And this list comes from Aniruddh Chatterjee, the self-declared biggest Korean movie fanatic on this side of the planet. Do read the post, and do watch the films. If you have come across some interesting Korean movies recently, do let us know in the comments.
Over to Aniruddh.
Jeon Do-yeon relocates alongwith her young son to the village where her recently deceased husband grew up. And tragedy strikes again. The film is not so much about the tragedy itself, as about its aftermath. Jeon Do-yeon’s performance is as raw and naked as it can get.
Note: Jeon Do-yeon won the Best Actress award at Cannes Film Festival for Secret Sunshine.
Lee Chang-dong is fairly underrated when it comes to the big league of Korean directors. His last film Poetry is an absolute gem. Do watch his entire filmography which includes Oasis, Peppermint Candy and Green Fish.
Secret Sunshine is now available on Criterion DVD/Blu-ray.
CASTAWAY ON THE MOON
A failed suicide attempt results in Jeong Jae-yeong play Robinson Crusoe in a conservation island in the middle of Han River. The only person who can see him is Kim Jung-yeon, an agoraphobic, who has shut herself in one of the city’s high rises.
Offbeat, quirky, bizarre yet immensely endearing take on romantic comedy.
The opening scene in the film sees Seo Woo traveling in a taxi through dense fog. From the first shot director Park Chan-ok is preparing the audience for the ride. Paju is about the complicated relationship between a young girl and her brother-in-law and complications that follow. Gorgeously shot by Kim Woo-hyung and a brilliant and emotionally nuanced performance by Seo Woo in her breakout role.
This is what we call a mood-piece!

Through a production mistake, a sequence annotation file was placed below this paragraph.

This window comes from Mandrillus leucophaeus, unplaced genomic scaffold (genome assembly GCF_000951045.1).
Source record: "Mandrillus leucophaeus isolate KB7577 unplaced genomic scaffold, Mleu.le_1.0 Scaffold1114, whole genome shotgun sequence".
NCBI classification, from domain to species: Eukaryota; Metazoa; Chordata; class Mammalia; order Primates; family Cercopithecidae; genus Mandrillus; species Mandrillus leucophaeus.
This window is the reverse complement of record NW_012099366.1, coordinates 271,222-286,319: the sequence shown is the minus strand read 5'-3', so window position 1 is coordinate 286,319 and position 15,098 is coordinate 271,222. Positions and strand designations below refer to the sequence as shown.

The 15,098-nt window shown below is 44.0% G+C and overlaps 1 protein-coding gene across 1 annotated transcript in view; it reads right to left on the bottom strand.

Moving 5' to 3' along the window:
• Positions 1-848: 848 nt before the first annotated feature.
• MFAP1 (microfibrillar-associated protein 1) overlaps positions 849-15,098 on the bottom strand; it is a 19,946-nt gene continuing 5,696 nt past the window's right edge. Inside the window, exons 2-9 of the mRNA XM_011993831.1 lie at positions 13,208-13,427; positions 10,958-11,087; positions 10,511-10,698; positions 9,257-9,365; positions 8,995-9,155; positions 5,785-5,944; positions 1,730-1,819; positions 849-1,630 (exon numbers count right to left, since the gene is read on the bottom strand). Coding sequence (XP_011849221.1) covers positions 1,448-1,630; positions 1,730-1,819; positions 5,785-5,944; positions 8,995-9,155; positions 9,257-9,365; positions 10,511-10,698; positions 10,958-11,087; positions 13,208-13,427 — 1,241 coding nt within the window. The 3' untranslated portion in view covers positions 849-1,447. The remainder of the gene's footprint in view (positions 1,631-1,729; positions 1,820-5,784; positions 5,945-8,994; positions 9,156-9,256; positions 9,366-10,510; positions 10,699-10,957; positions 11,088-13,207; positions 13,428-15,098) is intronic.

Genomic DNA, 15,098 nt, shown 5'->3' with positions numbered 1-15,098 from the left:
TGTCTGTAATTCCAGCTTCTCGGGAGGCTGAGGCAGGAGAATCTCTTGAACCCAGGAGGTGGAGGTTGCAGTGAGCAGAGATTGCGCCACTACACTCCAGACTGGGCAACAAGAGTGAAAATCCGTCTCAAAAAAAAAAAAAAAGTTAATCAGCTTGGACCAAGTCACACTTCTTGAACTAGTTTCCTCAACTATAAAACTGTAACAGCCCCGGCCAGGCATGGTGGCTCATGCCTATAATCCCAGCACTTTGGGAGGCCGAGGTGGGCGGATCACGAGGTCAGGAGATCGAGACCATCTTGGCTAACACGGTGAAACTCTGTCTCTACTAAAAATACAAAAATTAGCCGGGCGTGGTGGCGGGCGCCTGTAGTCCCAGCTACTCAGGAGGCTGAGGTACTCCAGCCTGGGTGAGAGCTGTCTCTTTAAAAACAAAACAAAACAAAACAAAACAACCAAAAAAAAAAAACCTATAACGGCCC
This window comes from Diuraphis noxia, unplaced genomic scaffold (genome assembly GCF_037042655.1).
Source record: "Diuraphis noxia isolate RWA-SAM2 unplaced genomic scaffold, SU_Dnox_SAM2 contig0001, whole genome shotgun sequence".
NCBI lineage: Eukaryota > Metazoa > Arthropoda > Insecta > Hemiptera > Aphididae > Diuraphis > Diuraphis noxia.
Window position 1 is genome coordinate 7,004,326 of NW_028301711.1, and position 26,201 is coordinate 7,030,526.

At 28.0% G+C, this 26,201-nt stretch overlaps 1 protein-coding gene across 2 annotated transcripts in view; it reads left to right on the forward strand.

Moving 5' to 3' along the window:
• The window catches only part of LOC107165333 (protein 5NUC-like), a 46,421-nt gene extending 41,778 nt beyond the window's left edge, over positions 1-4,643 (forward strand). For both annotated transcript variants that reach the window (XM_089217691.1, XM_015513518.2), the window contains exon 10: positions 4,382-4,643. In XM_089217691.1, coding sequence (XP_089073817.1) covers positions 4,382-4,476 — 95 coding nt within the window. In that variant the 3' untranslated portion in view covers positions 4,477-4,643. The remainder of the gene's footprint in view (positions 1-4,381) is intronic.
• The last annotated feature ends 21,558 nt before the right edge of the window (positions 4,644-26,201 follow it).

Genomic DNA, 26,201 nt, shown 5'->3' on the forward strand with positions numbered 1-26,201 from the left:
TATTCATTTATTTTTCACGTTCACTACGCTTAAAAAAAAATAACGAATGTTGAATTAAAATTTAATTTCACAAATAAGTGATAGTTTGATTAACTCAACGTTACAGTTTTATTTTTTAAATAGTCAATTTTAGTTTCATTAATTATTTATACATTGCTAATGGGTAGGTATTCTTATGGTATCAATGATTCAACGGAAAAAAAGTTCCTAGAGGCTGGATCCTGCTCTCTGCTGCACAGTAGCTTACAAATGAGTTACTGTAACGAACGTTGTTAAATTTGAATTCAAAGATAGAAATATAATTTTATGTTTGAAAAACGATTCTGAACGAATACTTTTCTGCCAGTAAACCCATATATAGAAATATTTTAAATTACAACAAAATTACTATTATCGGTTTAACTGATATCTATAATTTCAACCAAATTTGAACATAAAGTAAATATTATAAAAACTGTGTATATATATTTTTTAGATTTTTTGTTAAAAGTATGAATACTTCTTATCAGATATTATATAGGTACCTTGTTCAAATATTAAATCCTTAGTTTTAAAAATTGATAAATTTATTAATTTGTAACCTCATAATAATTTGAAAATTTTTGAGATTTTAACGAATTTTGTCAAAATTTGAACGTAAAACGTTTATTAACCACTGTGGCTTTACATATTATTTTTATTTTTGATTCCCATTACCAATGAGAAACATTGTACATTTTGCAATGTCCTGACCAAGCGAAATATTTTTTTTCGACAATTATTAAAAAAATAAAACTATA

A tender, almost meditative tale of resilience, while facing constant abandonment from family. Heartbreaking real performance from both leads, Kim Hee-yeon and Kim Song-hee.
THE DAY HE ARRIVES
Hong’s films are very Woody Allen-esque. His characters aren’t as neurotic as Allen but definitely immature and self centered fools. Beautifully shot in monochrome, highlighting the winter, the film is about Yoo Jun-sang, a retired film director, currently teaching film studies, and his encounter with friends, acquaintances and strangers over the next few days when he visits Seoul.
Note : Hong Sang-soo is criminally underrated when it comes to the big league of Korean directors.
He is a Cannes Film Festival regular with five of his films nominated for either Palme d’Or or Un Certain Regard. His film Hahaha won the Un Certain Regard award in 2010.
Do check out his filmography which includes Woman on the Beach, Tale of Cinema, Night and Day, Hahaha and the recent In another Country.
A beautiful film about a couple of lost souls trying to fit into society, knowing it is difficult for them to change at all.
Terrific performances by Seo Young-joo and Lee Jung-hyun.
The struggle of a North Korean refugee trying to cope with her new life in South Korea as she’s constantly under the radar of South Korean intelligence alleging her to be a spy.
Note : The final chapter in director Jeon Kyu-hwan’s town trilogy, other two being Mozart Town and Animal Town.
Bleak Night is post-mortem of a suicide. Three high school friends, their loyalty, betrayal, guilt and despair leading to and post the suicide. Touches the important topic of bullying and violence in high school.
Yoon Sung-Hyun makes one of the most assured directorial debuts in recent times.